Atrial Flutter

What is atrial flutter?

Atrial flutter is a common abnormal heart rhythm where the upper chambers (atria) of the heart are beating too fast. These fast atrial muscle contractions are out of sync with the lower chambers (ventricles) and can be dangerous if left untreated. Unlike atrial fibrillation which is an irregular heart rhythm, the atria in atrial flutter usually beat in a rapid regular manner.

The electrical system of the heart is responsible for making the heartbeat. Electrical impulses travel along a pathway in the heart and make the upper and lower chambers of the heart work together to pump blood. In atrial flutter, the electrical signal travels along a pathway within the right atrium. It moves in an organised circular motion, or "circuit," causing the atria to beat faster than the ventricles. The ventricles receive their signals via the atrio-ventricular (AV) node. This node is responsible for delaying the signal to instruct the ventricular beat to allow a split second of time for the blood to travel between the upper and lower chambers of the heart. In atrial flutter, the AV node will receive more signals than usual from the atria and in most cases will allow (filter) a certain number through, often seen in a ratio of 1 in 2, 1 in 3 or 1 in 4 pattern. This maintains a degree of control and regularity in the ventricular rate.


What are the symptoms and risks of atrial flutter?

Patients with atrial flutter usually continue to have a regular heartbeat, even though it is faster than normal. It is possible that patients may feel no symptoms at all. Others do experience symptoms, which may include: heart palpitations, shortness of breath and fatigue, a reduced exercise tolerance, pressure, tightness or discomfort in your chest and dizziness, lightheadedness, or fainting. If left untreated, the side effects of atrial flutter can, in selected individuals, lead to more serious conditions. There is a risk of stroke due to clot formation or heart failure due to the heart beating rapidly for long periods of time causing the heart muscle to become weak.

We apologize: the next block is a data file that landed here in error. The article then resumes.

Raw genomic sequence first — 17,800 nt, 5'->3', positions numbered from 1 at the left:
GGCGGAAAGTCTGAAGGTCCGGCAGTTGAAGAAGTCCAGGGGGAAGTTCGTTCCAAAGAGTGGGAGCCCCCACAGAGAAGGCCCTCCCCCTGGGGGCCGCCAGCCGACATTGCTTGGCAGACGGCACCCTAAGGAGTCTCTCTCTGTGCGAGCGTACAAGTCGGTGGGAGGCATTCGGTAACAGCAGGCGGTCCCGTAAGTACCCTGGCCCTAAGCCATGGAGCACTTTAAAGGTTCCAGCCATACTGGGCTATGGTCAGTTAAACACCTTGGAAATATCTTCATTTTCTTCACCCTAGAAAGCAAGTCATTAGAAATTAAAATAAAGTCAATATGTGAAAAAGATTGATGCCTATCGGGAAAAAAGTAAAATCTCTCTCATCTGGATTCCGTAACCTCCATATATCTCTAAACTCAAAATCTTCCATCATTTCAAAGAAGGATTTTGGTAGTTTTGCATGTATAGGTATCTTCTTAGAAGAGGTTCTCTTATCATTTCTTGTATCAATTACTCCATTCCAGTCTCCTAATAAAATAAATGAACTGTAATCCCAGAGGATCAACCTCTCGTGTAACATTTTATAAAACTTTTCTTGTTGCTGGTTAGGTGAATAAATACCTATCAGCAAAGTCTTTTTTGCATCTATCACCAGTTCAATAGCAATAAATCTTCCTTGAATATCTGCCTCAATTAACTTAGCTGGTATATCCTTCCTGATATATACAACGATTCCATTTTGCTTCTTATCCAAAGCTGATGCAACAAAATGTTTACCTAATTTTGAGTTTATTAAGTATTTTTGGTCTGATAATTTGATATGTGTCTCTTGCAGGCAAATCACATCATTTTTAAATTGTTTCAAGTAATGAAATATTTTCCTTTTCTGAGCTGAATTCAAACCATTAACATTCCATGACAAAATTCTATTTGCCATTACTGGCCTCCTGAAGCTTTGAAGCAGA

What assessment do I need if I have atrial flutter?

If the Cardiologist suspects atrial flutter, then a simple ECG can help confirm the diagnosis. Your doctor may recommend an Ambulatory ECG Monitor and Echocardiogram to further evaluate your condition. In selected patients, further investigations may be required.


What are the treatments for atrial flutter?

Although drugs that regulate heart rate and rhythm can be used in an attempt to control atrial flutter, this type of heart rhythm is particularly resistant to medications. Cardioversion is an alternative option where an electrical current is used to "shock" the heart back to its normal rhythm.

The most optimal recommended treatment is radiofrequency catheter ablation which is potentially curative treatment for atrial flutter and is associated with better success rates and much lower recurrence rates when compared to mediaction or cardioversion.

  • Atrial Flutter Ablation

    This procedure blocks the electrical signals that cause a fluttering heartbeat and restores sinus rhythm. [READ MORE]

  • Atrioventricular (AV) Node Ablation

    This procedure prevents faulty electrical impulses being sent within the heart. [READ MORE]

  • Cardiopulmonary Exercise Testing (CPET)

    This test shows how the heart, lungs and muscles react when exercise is undertaken. [READ MORE]

  • Cardioversion

    This treatment aims to return an abnormal heart rhythm (arrhythmia) to a normal pattern. [READ MORE]

  • CTCA Scan & Calcium Score

    This scan is used to ascertain the risk of a heart attack or stroke within the next 5-10 years. [READ MORE]

  • Echocardiogram (TTE)

    An ‘echo’ is an ultrasound scan of the heart to assess structure and function. [READ MORE]

  • Electrocardiogram (ECG) Test

    An ECG is a simple test that looks at the electrical activity of the heart. [READ MORE]

  • ECG Holter Monitoring

    This monitoring measures the electrical activity of your heart over a longer period than an ECG. [READ MORE]

  • Electrophysiology (EP) Study

    This study analyses the heart's electrical activity and is used to diagnose the cause of abnormal heartbeats. [READ MORE]

  • Event Recording, 1-6 weeks

    Monitors are used to provide a prolonged record of a heart’s operation and symptoms. [READ MORE]

  • Implantable Loop Recorder (ILR)

    This device records a heart’s rhythm continuously for up to two years. [READ MORE]

  • MRI Scan / CMR Scan

    These scans enable cardiologists to view detailed images of the heart’s anatomy. [READ MORE]

  • Supraventricular Tachycardia (SVT) Ablation

    This procedure helps block the electrical signals that cause an abnormal rapid heartbeat. [READ MORE]



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